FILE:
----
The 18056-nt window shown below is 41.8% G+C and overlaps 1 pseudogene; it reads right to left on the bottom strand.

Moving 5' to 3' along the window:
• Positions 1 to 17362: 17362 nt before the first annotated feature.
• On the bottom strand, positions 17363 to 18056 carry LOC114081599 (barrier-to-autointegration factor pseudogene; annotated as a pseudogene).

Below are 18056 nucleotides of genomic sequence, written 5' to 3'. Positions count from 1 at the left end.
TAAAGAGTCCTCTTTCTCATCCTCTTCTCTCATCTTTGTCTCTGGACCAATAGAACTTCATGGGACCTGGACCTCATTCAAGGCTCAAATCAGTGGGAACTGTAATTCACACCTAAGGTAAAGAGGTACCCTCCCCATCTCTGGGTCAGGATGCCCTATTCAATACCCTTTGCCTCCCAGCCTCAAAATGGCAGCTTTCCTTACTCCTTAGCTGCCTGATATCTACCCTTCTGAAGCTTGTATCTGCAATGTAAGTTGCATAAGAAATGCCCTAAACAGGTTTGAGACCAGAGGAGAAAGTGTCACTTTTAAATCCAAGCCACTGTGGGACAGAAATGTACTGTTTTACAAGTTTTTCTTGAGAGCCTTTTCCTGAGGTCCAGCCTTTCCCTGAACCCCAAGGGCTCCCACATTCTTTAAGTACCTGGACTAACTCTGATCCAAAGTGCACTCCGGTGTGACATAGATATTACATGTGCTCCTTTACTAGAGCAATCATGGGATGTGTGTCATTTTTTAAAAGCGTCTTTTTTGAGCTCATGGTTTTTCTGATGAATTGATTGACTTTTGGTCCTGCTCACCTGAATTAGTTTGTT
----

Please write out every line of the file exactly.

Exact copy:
The 18056-nt window shown below is 41.8% G+C and overlaps 1 pseudogene; it reads right to left on the bottom strand.

Moving 5' to 3' along the window:
• Positions 1 to 17362: 17362 nt before the first annotated feature.
• On the bottom strand, positions 17363 to 18056 carry LOC114081599 (barrier-to-autointegration factor pseudogene; annotated as a pseudogene).

Below are 18056 nucleotides of genomic sequence, written 5' to 3'. Positions count from 1 at the left end.
TAAAGAGTCCTCTTTCTCATCCTCTTCTCTCATCTTTGTCTCTGGACCAATAGAACTTCATGGGACCTGGACCTCATTCAAGGCTCAAATCAGTGGGAACTGTAATTCACACCTAAGGTAAAGAGGTACCCTCCCCATCTCTGGGTCAGGATGCCCTATTCAATACCCTTTGCCTCCCAGCCTCAAAATGGCAGCTTTCCTTACTCCTTAGCTGCCTGATATCTACCCTTCTGAAGCTTGTATCTGCAATGTAAGTTGCATAAGAAATGCCCTAAACAGGTTTGAGACCAGAGGAGAAAGTGTCACTTTTAAATCCAAGCCACTGTGGGACAGAAATGTACTGTTTTACAAGTTTTTCTTGAGAGCCTTTTCCTGAGGTCCAGCCTTTCCCTGAACCCCAAGGGCTCCCACATTCTTTAAGTACCTGGACTAACTCTGATCCAAAGTGCACTCCGGTGTGACATAGATATTACATGTGCTCCTTTACTAGAGCAATCATGGGATGTGTGTCATTTTTTAAAAGCGTCTTTTTTGAGCTCATGGTTTTTCTGATGAATTGATTGACTTTTGGTCCTGCTCACCTGAATTAGTTTGTT